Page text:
The GameStop saga that unfolded last month was one of the most interesting market events we’ve seen. Rather than recycling the same information we will address a few misnomers that we think have worked their way into the popular narrative as well as touching on how this event fits into some broader themes.
Morgan Housel is one of our favorite financial writers. He recently published a longer article entitled The Big Lessons From History in which he offered up four important lessons from history that repeat the same story again and again. One of the lessons entitled Calm Plants the Seeds of Crazy is the inspiration for this week’s post.
Given recent performance, and for the reasons above, our confidence in intermediate-term trend following as an effective risk management discipline for stocks has been severely shaken. While this doesn’t change our dedication to and belief in proactive risk management, we are deciding to put this particular “tool” back in the bag, at least for the time being.
Refinancing a mortgage is about as fun as doing your taxes or getting or getting a flu shot. But even though the process is long and laborious, significant savings can be gained for those willing to take the plunge. We often are asked if it is a good time to refinance and our typical answer is the very unsatisfying “it depends.”
Today, the same hubris that mankind showed for hundreds of years in chasing after a perpetual motion machine is being manifest in the stock market through a relatively new strategy we will call the perpetual money machine.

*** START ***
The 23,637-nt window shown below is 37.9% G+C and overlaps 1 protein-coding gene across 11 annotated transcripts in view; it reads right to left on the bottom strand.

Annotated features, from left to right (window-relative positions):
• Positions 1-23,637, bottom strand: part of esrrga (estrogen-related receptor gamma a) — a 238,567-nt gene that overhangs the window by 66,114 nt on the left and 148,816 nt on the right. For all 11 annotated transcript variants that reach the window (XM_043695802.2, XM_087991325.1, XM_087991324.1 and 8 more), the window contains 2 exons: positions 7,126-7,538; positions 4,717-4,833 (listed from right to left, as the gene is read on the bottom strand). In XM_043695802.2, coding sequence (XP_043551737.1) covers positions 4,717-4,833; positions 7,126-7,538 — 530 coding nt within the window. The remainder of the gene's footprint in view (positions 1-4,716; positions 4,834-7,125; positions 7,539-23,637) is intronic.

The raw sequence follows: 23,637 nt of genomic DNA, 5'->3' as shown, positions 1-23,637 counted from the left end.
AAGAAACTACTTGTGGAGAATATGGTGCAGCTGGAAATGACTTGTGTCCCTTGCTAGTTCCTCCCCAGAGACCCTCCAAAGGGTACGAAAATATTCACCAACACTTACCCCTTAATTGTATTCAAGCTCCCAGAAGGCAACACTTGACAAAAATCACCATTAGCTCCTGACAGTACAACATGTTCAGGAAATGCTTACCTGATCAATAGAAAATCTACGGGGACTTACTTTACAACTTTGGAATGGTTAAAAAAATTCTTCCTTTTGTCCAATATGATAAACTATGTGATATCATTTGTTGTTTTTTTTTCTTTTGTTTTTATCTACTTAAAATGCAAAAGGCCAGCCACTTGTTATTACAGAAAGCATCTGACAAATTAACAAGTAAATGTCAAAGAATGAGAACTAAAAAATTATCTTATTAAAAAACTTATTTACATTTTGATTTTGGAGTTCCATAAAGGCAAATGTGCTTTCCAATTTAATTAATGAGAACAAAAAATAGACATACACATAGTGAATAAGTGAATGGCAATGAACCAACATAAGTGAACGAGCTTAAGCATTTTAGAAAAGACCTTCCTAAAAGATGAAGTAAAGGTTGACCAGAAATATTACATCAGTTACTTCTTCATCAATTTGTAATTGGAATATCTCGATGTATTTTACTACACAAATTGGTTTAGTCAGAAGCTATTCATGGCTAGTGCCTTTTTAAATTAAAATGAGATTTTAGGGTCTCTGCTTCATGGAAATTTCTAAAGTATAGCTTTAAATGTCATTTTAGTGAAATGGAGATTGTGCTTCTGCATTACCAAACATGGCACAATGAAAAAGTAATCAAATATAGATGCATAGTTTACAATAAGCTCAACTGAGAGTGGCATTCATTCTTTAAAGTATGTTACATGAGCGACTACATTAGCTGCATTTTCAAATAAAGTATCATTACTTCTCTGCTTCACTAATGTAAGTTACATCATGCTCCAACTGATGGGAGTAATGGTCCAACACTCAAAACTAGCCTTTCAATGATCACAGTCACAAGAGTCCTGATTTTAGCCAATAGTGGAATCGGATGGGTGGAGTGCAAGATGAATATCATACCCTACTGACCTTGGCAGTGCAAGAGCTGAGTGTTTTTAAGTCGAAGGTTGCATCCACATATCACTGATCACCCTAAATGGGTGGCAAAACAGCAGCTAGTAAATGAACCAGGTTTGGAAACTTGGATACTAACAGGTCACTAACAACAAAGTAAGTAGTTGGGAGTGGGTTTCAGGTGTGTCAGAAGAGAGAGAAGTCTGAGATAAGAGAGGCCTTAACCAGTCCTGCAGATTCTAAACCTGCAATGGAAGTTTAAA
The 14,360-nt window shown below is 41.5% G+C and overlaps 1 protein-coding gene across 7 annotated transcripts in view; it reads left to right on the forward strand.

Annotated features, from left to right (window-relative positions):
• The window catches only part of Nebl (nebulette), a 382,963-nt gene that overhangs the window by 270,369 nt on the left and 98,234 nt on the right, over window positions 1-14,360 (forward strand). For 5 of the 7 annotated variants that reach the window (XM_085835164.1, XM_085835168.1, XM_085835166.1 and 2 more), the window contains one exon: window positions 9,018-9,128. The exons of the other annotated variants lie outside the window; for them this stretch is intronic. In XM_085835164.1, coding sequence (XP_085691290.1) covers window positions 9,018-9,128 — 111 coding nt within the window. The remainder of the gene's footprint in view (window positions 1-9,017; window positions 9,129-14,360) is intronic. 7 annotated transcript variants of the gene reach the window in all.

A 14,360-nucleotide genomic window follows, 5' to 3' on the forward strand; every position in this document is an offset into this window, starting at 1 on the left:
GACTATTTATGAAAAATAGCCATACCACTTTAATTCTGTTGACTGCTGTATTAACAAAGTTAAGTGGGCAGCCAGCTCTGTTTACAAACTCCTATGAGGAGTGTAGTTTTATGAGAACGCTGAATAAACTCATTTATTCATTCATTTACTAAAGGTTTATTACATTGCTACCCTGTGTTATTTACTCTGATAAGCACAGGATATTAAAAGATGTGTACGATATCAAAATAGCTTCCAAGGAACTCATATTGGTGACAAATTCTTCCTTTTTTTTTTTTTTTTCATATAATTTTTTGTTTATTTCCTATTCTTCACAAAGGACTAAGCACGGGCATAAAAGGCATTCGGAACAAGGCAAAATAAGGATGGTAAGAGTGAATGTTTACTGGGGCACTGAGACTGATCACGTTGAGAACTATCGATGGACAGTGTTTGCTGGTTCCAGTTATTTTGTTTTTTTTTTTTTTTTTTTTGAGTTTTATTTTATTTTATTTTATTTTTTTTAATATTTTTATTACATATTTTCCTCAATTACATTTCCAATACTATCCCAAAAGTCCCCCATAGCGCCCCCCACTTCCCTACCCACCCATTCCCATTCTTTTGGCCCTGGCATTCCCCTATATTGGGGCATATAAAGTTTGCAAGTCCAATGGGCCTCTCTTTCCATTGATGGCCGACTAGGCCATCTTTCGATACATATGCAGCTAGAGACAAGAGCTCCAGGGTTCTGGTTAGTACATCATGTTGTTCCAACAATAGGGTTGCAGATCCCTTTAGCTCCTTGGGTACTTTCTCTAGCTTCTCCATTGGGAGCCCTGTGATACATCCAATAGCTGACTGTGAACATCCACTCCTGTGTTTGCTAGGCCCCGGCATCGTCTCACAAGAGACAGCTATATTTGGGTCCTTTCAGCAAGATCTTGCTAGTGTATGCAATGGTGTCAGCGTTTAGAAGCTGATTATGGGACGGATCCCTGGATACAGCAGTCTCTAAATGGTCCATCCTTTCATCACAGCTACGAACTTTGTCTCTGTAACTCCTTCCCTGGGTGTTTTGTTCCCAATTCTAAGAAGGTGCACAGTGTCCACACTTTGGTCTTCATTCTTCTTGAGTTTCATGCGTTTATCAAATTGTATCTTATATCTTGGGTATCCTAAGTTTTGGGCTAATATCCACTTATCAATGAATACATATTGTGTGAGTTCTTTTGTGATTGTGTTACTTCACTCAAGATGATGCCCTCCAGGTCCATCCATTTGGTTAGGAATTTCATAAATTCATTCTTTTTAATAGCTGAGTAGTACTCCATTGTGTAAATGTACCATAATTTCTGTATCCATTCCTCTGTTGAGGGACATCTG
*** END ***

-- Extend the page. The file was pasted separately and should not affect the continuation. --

Heading into this year if you would have described everything that would transpire to this point, there is simply no way we would have thought it possible for the broad equity market indices to be in positive territory - let alone for the Nasdaq to be up over 30%!
The COVID-19 data has kept us all on our toes, with the curve seeming to have flattened before turning back up over the past two months as lockdown measures have been relaxed. The economy remains bound up in uncertainty, although there are clear pockets of strength and much of the data has come in better than the direst expectations.
Two weeks ago we described how the global reaction to the coronavirus had begun sending shockwaves through financial markets. The situation has continued to evolve rapidly since then, and although the continued spread of the virus was more or less expected the fallout in financial markets has been more severe than anyone could have anticipated.
Yesterday and today were bad days for the global stock markets with all three major US stock indexes down over 6% cumulative. The coronavirius has been making news for over a month now but during that time most major stock indexes have continued to climb to new record highs. So what changed yesterday and to a lesser extent on Friday and today?
In last week’s post I explained why Amazon pays little to no federal income tax even tough their profits have continued to rise. This has become a hot topic on both sides of the isle who have used Amazon as the poster child for why our current system of economics is so broken. But is Amazon really doing anything wrong?
Few would argue that one of the most disruptive companies in recent history has been Amazon. Founded a little over 25 years ago the venture has grown to be one of only a handful to crest $1 trillion in market capitalization. But lately the company has been receiving attention for a different kind of achievement – its $0 Federal income tax bill.
As is common around this time of year, many people are making resolutions to better themselves in some form or fashion including money related goals. Over the years we’ve written a number of posts about personal finance including several on the importance of building financial freedom through budgeting. In today’s post, we’ll take a new look at this important and timely topic.